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Friday, 22 November, 2002, 21:10 GMT
PM promises Ukraine 'new team'
Viktor Yanukovich (left) with President Kuchma
The new premier is an experienced manager
Viktor Yanukovich formally became Ukraine's new prime minister on Friday, less than a week after President Leonid Kuchma sacked his predecessor's government

Appointed caretaker by the president immediately after Anatoli Kinakh's dismissal, Mr Yanukovich was endorsed by a slender majority in parliament on Thursday.


The Ukrainian people have long waited for a team like this

Viktor Yanukovich
Most of the opposition parties abstained during the vote which was passed by 234 MPs out of the 450-seat chamber.

Correspondents say that Mr Yanukovich, a tough regional governor, is seen by the president as having the necessary clout to restore order to Ukraine's troubled political life.

The appointment marked the greatest test yet for the fragile pro-presidential majority in parliament.

In his speech to MPs, Mr Yanukovich highlighted as his main priorities Ukraine's integration into European structures and fighting poverty.

President Leonid Kuchma sacked the previous government reportedly for putting long-term economic growth above social issues.

But the cabinet had been paralysed by political battles following a parliamentary election in March which in which opposition parties narrowly failed to take control of parliament.

'New team'

Governor of the industrial region of Donetsk and a former manager of a state transport company, Mr Yanukovich, 52, points to his experience with handling diverse business groups.

"In Donetsk we have a team of like-minded people," he told MPs.

"And I think that the Ukrainian people have long waited for a team like this."

The comment, however, drew jeers as the region is portrayed by the opposition as being highly criminalised.

The cabinet he intends to appoint by the end of November will be a likely indication of what policies he intends to pursue in office.

Russian link

Correspondents say the appointment of Mr Yanukovich is aimed at securing a smooth exit for President Kuchma when he has to leave his presidential post at the end of a second five-year term in 2004.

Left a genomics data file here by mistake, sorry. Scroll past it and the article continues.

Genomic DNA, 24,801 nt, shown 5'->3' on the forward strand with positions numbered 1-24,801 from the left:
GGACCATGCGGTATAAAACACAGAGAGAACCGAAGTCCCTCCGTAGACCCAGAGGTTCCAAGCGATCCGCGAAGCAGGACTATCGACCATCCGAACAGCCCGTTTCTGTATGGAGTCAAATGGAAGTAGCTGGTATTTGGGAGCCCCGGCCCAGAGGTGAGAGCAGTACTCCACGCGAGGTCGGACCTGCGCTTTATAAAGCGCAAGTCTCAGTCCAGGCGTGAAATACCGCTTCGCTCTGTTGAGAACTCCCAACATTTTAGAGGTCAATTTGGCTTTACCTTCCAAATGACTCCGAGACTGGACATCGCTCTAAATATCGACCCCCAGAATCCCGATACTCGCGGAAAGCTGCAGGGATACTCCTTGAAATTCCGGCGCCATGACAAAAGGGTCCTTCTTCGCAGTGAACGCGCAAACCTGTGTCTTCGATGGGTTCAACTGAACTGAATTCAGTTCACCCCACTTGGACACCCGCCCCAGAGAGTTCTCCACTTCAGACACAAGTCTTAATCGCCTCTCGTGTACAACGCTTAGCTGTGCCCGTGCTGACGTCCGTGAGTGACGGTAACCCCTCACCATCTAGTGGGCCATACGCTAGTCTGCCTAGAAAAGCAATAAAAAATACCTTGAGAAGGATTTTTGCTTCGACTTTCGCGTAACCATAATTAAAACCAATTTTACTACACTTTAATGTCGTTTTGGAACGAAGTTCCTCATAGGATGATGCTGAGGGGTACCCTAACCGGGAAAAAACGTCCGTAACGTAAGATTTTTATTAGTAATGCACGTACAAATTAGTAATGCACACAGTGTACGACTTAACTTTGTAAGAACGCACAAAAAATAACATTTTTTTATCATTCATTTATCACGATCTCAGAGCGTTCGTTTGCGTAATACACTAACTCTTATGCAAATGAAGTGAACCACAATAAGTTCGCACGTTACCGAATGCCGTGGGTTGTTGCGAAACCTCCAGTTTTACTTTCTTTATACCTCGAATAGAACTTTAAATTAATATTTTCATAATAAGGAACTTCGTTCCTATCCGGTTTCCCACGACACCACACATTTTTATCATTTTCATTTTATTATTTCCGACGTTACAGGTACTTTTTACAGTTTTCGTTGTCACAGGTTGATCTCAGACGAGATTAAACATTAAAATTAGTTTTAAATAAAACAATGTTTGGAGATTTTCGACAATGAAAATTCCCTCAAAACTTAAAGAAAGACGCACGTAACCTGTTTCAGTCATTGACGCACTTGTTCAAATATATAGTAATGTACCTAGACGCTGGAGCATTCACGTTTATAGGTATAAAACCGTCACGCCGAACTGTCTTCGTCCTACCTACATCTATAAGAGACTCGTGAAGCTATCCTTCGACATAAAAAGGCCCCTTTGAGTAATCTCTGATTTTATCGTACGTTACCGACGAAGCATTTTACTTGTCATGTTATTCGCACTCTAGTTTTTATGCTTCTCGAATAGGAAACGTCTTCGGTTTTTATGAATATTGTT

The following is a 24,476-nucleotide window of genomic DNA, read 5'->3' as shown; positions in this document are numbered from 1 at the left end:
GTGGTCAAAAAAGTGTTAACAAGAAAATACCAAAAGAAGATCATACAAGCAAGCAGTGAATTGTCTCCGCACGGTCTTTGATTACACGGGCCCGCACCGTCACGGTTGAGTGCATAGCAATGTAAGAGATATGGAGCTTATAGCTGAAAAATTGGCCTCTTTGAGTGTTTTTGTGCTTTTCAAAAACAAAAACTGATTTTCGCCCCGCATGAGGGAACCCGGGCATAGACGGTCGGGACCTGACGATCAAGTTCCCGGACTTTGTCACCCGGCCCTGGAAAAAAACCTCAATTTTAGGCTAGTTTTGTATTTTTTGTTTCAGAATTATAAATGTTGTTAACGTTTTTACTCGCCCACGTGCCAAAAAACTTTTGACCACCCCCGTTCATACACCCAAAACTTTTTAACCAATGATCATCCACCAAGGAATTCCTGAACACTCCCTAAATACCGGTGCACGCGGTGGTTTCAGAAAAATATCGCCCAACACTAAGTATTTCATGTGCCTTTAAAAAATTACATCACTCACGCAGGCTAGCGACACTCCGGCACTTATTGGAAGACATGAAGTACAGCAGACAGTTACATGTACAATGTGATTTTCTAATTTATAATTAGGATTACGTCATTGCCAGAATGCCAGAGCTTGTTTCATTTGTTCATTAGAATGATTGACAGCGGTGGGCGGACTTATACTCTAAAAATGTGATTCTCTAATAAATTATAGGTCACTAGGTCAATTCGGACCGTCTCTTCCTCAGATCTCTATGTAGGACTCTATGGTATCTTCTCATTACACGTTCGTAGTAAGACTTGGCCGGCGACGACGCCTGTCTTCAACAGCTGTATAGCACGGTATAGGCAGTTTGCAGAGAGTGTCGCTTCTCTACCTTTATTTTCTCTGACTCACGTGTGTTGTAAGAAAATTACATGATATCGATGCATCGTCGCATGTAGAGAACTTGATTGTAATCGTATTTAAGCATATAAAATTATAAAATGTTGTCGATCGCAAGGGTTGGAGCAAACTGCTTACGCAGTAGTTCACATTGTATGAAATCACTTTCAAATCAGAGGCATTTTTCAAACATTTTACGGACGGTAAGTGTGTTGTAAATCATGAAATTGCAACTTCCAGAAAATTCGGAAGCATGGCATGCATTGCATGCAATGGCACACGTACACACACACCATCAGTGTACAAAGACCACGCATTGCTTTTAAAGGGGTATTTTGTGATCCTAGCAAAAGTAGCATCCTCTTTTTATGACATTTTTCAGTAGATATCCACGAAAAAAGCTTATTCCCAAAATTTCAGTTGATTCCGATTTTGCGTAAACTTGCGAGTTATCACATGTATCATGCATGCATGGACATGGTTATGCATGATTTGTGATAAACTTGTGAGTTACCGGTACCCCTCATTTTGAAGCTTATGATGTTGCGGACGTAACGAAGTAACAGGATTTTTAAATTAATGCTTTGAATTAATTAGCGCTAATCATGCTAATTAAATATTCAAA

His grip on power has been weakened by internal political scandals and accusations of endemic corruption.


I'm convinced Yanukovich's candidacy was arranged in consultation with Moscow

Andrei Yermolayev
analyst
He has denied allegations abroad that he approved sales of a sophisticated radar system to Iraq.

Some analysts suggest that President Kuchma's decision to appoint the governor of Donetsk, a largely ethnic Russian region, as premier is an attempt to move closer to Moscow in response to increasing isolation in the West.

"His nomination was a tactical move to get Moscow's support at a time of crisis in Ukraine's relations with the West," Andrei Yermolayev, an analyst with the Sofia Centre of Social Research, told the French news agency AFP.

"I'm convinced Yanukovich's candidacy was arranged in consultation with Moscow."

As a result of the Iraq allegations, the Ukrainian leader was largely cold-shouldered at a meeting of the 46-member Euro-Atlantic Partnership Council (EAPC) in Prague in Friday.

Only Italy's Prime Minister Silvio Berlusconi appeared to break ranks with Western leaders, inviting Mr Kuchma to visit Rome next week.

See also:

16 Nov 02 | Europe
08 Nov 02 | Europe
26 Sep 02 | Europe
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